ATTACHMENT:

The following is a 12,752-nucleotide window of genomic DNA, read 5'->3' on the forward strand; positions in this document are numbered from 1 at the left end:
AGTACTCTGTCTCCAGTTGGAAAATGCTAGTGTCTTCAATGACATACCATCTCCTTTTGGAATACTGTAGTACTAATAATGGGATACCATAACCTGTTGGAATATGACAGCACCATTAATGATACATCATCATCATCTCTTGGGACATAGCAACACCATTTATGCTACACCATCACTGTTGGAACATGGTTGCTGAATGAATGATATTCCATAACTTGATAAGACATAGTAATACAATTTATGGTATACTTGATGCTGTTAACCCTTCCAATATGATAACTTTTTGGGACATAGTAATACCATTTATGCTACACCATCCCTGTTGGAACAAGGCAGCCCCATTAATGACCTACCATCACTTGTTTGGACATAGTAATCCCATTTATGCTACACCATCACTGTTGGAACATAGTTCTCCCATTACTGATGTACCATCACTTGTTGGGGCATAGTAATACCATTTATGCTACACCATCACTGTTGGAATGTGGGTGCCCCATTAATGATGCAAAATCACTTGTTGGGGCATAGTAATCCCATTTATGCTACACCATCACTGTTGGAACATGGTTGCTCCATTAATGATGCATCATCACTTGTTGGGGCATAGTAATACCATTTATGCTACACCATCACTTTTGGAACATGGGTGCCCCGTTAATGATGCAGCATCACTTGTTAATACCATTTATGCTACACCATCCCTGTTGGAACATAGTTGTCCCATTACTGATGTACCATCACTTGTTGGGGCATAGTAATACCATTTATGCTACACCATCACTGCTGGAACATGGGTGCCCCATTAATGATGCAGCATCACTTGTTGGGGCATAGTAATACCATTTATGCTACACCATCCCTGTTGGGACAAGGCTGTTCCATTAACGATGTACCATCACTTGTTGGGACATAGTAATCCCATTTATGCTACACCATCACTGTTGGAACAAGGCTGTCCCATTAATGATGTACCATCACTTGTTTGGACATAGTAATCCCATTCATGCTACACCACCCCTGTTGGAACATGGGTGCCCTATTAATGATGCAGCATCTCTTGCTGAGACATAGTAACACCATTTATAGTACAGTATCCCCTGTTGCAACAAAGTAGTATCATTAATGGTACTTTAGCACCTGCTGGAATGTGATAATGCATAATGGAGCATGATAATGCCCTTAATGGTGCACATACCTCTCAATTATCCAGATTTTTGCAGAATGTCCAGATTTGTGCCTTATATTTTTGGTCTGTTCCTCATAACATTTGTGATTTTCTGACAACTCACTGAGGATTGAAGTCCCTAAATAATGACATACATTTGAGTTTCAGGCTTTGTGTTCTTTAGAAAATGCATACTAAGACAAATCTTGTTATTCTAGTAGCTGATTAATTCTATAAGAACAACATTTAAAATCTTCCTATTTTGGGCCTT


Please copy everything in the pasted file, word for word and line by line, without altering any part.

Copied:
The following is a 12,752-nucleotide window of genomic DNA, read 5'->3' on the forward strand; positions in this document are numbered from 1 at the left end:
AGTACTCTGTCTCCAGTTGGAAAATGCTAGTGTCTTCAATGACATACCATCTCCTTTTGGAATACTGTAGTACTAATAATGGGATACCATAACCTGTTGGAATATGACAGCACCATTAATGATACATCATCATCATCTCTTGGGACATAGCAACACCATTTATGCTACACCATCACTGTTGGAACATGGTTGCTGAATGAATGATATTCCATAACTTGATAAGACATAGTAATACAATTTATGGTATACTTGATGCTGTTAACCCTTCCAATATGATAACTTTTTGGGACATAGTAATACCATTTATGCTACACCATCCCTGTTGGAACAAGGCAGCCCCATTAATGACCTACCATCACTTGTTTGGACATAGTAATCCCATTTATGCTACACCATCACTGTTGGAACATAGTTCTCCCATTACTGATGTACCATCACTTGTTGGGGCATAGTAATACCATTTATGCTACACCATCACTGTTGGAATGTGGGTGCCCCATTAATGATGCAAAATCACTTGTTGGGGCATAGTAATCCCATTTATGCTACACCATCACTGTTGGAACATGGTTGCTCCATTAATGATGCATCATCACTTGTTGGGGCATAGTAATACCATTTATGCTACACCATCACTTTTGGAACATGGGTGCCCCGTTAATGATGCAGCATCACTTGTTAATACCATTTATGCTACACCATCCCTGTTGGAACATAGTTGTCCCATTACTGATGTACCATCACTTGTTGGGGCATAGTAATACCATTTATGCTACACCATCACTGCTGGAACATGGGTGCCCCATTAATGATGCAGCATCACTTGTTGGGGCATAGTAATACCATTTATGCTACACCATCCCTGTTGGGACAAGGCTGTTCCATTAACGATGTACCATCACTTGTTGGGACATAGTAATCCCATTTATGCTACACCATCACTGTTGGAACAAGGCTGTCCCATTAATGATGTACCATCACTTGTTTGGACATAGTAATCCCATTCATGCTACACCACCCCTGTTGGAACATGGGTGCCCTATTAATGATGCAGCATCTCTTGCTGAGACATAGTAACACCATTTATAGTACAGTATCCCCTGTTGCAACAAAGTAGTATCATTAATGGTACTTTAGCACCTGCTGGAATGTGATAATGCATAATGGAGCATGATAATGCCCTTAATGGTGCACATACCTCTCAATTATCCAGATTTTTGCAGAATGTCCAGATTTGTGCCTTATATTTTTGGTCTGTTCCTCATAACATTTGTGATTTTCTGACAACTCACTGAGGATTGAAGTCCCTAAATAATGACATACATTTGAGTTTCAGGCTTTGTGTTCTTTAGAAAATGCATACTAAGACAAATCTTGTTATTCTAGTAGCTGATTAATTCTATAAGAACAACATTTAAAATCTTCCTATTTTGGGCCTT